According to Greek mythology, the noble Iphigenia was sacrificed so that the warships could have a fair wind to Troy. According to eurozone mythology, Greece should become the Iphigenia for the euro to sail ahead. However, this sacrifice would fail to do the trick. Since Greece cannot access capital markets and Greeks have no appetite to leave the eurozone, a “Grexit” would have to be a decision made by Brussels and Berlin. Would the eurozone be justified in ejecting Greece? And would it be wise?
A familiar argument in favour of a forced exit is that Greece is not adjusting. True, the budget deficit remains high, public sector restructuring is slow, tax evasion persists. Yet, if one focuses on the adjustment so far, a different picture emerges. Greece achieved a total primary budget deficit reduction above 8 percentage points of GDP over two years (2010 and 2011); in cyclically adjusted terms the reduction was 11 percentage points. This is the OECD’s fastest fiscal consolidation for decades –amidst a steep recession to boot.
Has Greece fared so badly in reforms? The Lisbon Council, Euro-Plus Monitor of November 2011 listed Greece second in adjustment progress; the OECD Going for Growth report of 2012 lists Greece first in responsiveness to reform recommendations. They can’t be that wrong.
Doomsayers look at the current account deficit and predict Greece will never restore competitiveness. Yet, adjustment of unit labor costs was rapid, following bold labor market liberalization and steep wage cuts. Recent analysis by Eurobank Research [Greece Macro-Monitor, 19 July 2012] shows that internal devaluation is delivering. In terms of real effective exchange rate based on unit labor costs, Greece has recovered post-2001 losses, and will be reaching a sustainable current account by 2015.
Many point out the lack of political resolve. Yet the most painful adjustment program in recent history (including a 22 percent minimum wage cut -32 percent for new workers under 25) was passed by the Lucas Papademos government last February with a two thirds Parliament majority. The June elections produced a new three-party coalition government (conservatives, socialists and democratic left) determined to put the program on track. An additional €11.5 bn budget cuts are just being finalized.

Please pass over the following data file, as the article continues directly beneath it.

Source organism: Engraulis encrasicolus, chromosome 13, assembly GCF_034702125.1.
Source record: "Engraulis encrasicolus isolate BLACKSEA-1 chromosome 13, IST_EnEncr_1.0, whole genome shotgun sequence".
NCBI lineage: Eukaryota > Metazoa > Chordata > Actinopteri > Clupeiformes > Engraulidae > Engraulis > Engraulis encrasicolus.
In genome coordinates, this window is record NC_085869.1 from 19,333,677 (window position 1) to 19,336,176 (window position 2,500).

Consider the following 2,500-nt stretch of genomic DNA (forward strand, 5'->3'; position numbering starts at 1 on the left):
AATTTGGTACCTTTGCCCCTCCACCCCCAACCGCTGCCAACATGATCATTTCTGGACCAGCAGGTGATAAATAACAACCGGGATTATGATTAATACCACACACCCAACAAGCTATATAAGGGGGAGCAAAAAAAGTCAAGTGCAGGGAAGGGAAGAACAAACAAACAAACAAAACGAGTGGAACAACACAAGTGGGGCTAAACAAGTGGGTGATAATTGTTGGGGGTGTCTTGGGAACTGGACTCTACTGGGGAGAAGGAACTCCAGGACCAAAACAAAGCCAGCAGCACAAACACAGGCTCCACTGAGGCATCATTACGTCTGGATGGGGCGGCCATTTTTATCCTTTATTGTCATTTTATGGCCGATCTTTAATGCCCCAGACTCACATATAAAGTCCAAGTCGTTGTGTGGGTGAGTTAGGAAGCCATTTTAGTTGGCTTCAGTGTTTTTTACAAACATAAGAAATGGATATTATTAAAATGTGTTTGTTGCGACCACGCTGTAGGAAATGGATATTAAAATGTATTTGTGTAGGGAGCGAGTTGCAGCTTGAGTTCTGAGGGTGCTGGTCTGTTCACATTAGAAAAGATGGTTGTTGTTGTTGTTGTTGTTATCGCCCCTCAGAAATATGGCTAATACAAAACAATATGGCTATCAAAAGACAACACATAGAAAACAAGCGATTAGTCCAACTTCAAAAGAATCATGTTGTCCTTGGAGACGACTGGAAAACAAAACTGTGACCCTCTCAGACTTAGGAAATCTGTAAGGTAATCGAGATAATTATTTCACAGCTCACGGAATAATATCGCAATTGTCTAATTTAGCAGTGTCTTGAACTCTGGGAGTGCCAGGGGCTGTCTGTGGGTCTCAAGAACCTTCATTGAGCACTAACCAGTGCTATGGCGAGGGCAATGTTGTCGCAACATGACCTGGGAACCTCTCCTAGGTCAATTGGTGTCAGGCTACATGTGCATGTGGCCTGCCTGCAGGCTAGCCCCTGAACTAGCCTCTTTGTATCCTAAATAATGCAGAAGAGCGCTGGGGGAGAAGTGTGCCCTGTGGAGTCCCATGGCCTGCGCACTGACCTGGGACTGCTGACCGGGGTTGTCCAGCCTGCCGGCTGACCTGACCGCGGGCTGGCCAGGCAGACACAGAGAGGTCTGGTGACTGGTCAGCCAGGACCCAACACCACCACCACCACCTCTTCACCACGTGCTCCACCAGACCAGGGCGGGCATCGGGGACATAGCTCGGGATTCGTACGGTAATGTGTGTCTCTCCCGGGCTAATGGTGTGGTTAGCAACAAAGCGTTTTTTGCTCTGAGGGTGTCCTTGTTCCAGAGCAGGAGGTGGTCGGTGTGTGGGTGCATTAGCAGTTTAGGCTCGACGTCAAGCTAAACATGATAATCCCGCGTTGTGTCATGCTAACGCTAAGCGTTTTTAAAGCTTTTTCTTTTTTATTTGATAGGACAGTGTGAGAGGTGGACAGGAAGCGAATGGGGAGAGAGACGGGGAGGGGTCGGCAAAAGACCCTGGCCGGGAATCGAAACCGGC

So the adjustment so far does not quite justify such image of policy failure. The economy’s steep decline does. Recession was little below 7 percent in 2011, and will exceed 7 percent in 2012. It is already the fifth year of recession, unemployment at 22%. This is economic devastation. Yet, of all contributing factors (political wavering, structural impediments, austerity), the fear of Grexit itself stands out, paralyzing investment and economic activity. Even healthy, efficient Greek firms see suppliers requiring cash for imports, foreign clients turning their back because “we are happy with your business but don’t know whether you’ll be around for long”. Capital scarcity or exorbitant credit costs condemn them to slow death by asphyxiation.
Similar is the case for privatization. Yes, the programme has faced endless political and bureaucratic impediments. Yet investors keep away from a country in risk of currency redenomination, and their reluctance only serves to further accentuate the risk. Overcoming the Grexit catch-22 is Greece’s most formidable challenge. And beating the Grexit scenarios is one of the best things Euro-partners can do for Greece.
The Grexit camp has its favorite lines. Greece’s public debt is not sustainable, they say, it must exit. This is absurd. The large majority of Greece’s public debt is held by the non-private, official sector. A currency redenomination and devaluation would render Greece’s public debt unserviceable. Greece would be forced to default, generating real capital losses for Euro-partners and poisoning relations for years.
If the main factor undermining debt sustainability is the steep contraction of the economy, the solution is not Grexit but growth. The time extension of fiscal adjustment by two years would moderate the recessionary impact of austerity, allowing for a faster return to growth. And Greece can return to growth through a double boost of faster structural reforms (which work on the medium-term), and a direct stimulus of investment and liquidity. EU instruments such as structural funds and a greater engagement of the European Investment Bank and the European Investment Fund would be crucial.
Greece should leave because it is destabilizing, say others. Yet, a Grexit would be the mother of all destabilizations in the Eurozone. If Europe were to accept it, it would officially confirm the euro breakup risk as valid. The claim to an irreversible EMU would be shattered. The Eurozone would surrender to toxic speculation over which country would be next. Southern depositors would be running on the banks, and futile adjustment programmes would be swallowed up by a vortex of self-fulfilling panic.
The sacrifice of Iphigenia would soon turn out to be the ritual beginning of a collective suicide for the euro. As her sacrifice led to a decade-long Trojan war, a Grexit would bring years of horror to the Eurozone.
The writer is professor of European politics and economy, Athens University of Economics
Longer, unedited version of the op-ed published on the Financial Times, 16.8.2012